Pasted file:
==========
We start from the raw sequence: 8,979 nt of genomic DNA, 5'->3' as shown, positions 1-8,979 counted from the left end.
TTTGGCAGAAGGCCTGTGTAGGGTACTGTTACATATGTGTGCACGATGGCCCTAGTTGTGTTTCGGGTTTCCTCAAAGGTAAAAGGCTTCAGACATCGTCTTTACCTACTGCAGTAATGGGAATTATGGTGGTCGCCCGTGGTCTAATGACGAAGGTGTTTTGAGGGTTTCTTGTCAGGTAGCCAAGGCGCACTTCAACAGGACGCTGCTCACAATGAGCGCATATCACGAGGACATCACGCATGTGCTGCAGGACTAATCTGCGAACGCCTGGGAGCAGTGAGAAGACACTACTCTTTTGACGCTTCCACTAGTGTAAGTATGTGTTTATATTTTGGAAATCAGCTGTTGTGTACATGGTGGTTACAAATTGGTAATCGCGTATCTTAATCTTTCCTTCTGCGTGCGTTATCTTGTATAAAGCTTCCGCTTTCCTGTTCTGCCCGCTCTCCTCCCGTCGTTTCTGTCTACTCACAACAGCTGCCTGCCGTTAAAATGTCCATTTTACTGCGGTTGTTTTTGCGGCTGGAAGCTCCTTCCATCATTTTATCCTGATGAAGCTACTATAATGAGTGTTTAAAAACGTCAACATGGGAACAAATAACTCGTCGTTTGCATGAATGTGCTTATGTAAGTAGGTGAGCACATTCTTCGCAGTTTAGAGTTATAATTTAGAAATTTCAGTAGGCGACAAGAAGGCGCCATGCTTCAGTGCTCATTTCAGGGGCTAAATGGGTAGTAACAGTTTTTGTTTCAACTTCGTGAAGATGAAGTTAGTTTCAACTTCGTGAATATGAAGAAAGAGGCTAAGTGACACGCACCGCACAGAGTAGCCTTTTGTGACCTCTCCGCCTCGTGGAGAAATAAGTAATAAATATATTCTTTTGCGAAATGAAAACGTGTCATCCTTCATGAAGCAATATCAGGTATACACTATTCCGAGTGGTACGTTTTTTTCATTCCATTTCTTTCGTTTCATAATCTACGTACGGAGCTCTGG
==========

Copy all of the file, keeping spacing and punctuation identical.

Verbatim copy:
We start from the raw sequence: 8,979 nt of genomic DNA, 5'->3' as shown, positions 1-8,979 counted from the left end.
TTTGGCAGAAGGCCTGTGTAGGGTACTGTTACATATGTGTGCACGATGGCCCTAGTTGTGTTTCGGGTTTCCTCAAAGGTAAAAGGCTTCAGACATCGTCTTTACCTACTGCAGTAATGGGAATTATGGTGGTCGCCCGTGGTCTAATGACGAAGGTGTTTTGAGGGTTTCTTGTCAGGTAGCCAAGGCGCACTTCAACAGGACGCTGCTCACAATGAGCGCATATCACGAGGACATCACGCATGTGCTGCAGGACTAATCTGCGAACGCCTGGGAGCAGTGAGAAGACACTACTCTTTTGACGCTTCCACTAGTGTAAGTATGTGTTTATATTTTGGAAATCAGCTGTTGTGTACATGGTGGTTACAAATTGGTAATCGCGTATCTTAATCTTTCCTTCTGCGTGCGTTATCTTGTATAAAGCTTCCGCTTTCCTGTTCTGCCCGCTCTCCTCCCGTCGTTTCTGTCTACTCACAACAGCTGCCTGCCGTTAAAATGTCCATTTTACTGCGGTTGTTTTTGCGGCTGGAAGCTCCTTCCATCATTTTATCCTGATGAAGCTACTATAATGAGTGTTTAAAAACGTCAACATGGGAACAAATAACTCGTCGTTTGCATGAATGTGCTTATGTAAGTAGGTGAGCACATTCTTCGCAGTTTAGAGTTATAATTTAGAAATTTCAGTAGGCGACAAGAAGGCGCCATGCTTCAGTGCTCATTTCAGGGGCTAAATGGGTAGTAACAGTTTTTGTTTCAACTTCGTGAAGATGAAGTTAGTTTCAACTTCGTGAATATGAAGAAAGAGGCTAAGTGACACGCACCGCACAGAGTAGCCTTTTGTGACCTCTCCGCCTCGTGGAGAAATAAGTAATAAATATATTCTTTTGCGAAATGAAAACGTGTCATCCTTCATGAAGCAATATCAGGTATACACTATTCCGAGTGGTACGTTTTTTTCATTCCATTTCTTTCGTTTCATAATCTACGTACGGAGCTCTGG